The topic of loot boxes has been hot and heavy in most gaming and some political circles since EA and DICE tried to pull a fast one last November with Star Wars: Battlefront II. The inclusion of what politicians deemed predatory loot boxes in a game like Star Wars was what led to a complete breakdown of the loot box discussion, which eventually saw gambling commissions stepping in to issue their own mandates on what would be allowed in the realm of gaming regarding loot boxes. Well, after the Netherlands made their stake in the debate by stating that loot boxes were illegal, Valve was forced to abandon the item trading in games like Dota 2 and Counter-Strike: Global Offensive for Dutch gamers.
Polygon is reporting that Valve has systematically disabled item trading in Counter-Strike: Global Offensive and Dota 2 for Dutch gamers, which has restricted access to the loot box trading system, in order to comply with the new enforcement of Dutch law regarding gambling in the Netherlands.
This is being done to comply with the Netherlands Gaming Authority, which claimed that selling loot boxes and allowing for transferable value of those boxes without having a betting license was illegal. Essentially, after doing a study on games such as Counter-Strike, Overwatch, FIFA and Dota 2, the Gaming Authority found that the function and monetary trading values for loot boxes was identical to standard casino gambling, specifically slot machines (when paying money into the random loot box rolls for specific items) and roulette (when betting for items and hoping to gain the rolls to unlock or access the item after paying into the loot box system).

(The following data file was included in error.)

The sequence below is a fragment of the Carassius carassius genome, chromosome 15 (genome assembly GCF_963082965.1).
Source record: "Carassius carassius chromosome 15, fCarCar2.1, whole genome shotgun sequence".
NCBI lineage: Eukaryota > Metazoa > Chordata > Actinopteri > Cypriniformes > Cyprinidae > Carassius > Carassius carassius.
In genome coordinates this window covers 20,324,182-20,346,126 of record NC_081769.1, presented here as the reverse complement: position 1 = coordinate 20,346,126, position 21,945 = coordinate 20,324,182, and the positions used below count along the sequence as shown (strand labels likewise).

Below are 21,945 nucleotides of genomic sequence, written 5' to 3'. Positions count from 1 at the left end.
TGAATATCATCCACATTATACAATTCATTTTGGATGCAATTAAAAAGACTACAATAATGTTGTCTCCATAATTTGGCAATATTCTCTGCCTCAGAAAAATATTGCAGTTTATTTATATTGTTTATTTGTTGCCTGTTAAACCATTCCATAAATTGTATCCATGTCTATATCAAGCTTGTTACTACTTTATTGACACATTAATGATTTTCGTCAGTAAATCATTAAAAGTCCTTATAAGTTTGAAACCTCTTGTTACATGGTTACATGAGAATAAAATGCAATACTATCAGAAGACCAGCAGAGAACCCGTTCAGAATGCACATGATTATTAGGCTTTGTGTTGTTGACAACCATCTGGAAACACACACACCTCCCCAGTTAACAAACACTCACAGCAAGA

The Entertainment Software Association and other video game regulatory ratings bodies have vehemently denied that loot boxes are the equivalent of gambling. Some politicians attempted to get legislation underway in order to receive support in labeling loot boxes as gambling, but lobbyists for the ESA shot down the proposals.
Many gamers and parents haven't taken kindly to the loot boxes due to the fact that they're a far more aggressive monetary tactic than the current cash shop microtransactions present in mobile games and other premium-priced games.
The steps taken by the Netherlands Gaming Authority sets a precedent that any game being sold in the region for Dutch gamers cannot include predatory loot boxes.
Originally publishers such as Valve, Electronic Arts and Blizzard Entertainment (to name a few) were given until June 20, 2018 to remove the loot boxes from games like Overwatch and FIFA. Otherwise, the Dutch Gaming Authority would penalize and fine the studios by a fixed amount, or by the variable 10% of the company's worldwide turnover.
EA has been under scrutiny for some time due to the gray markets surrounding the FIFA games, but nothing has come of it so far. I suppose we'll find out if the authorities will fine companies like Electronic Arts or Activision-Blizzard for not complying to the laws, or if the companies will make measures to restrict access to the loot box systems in their games for Dutch players.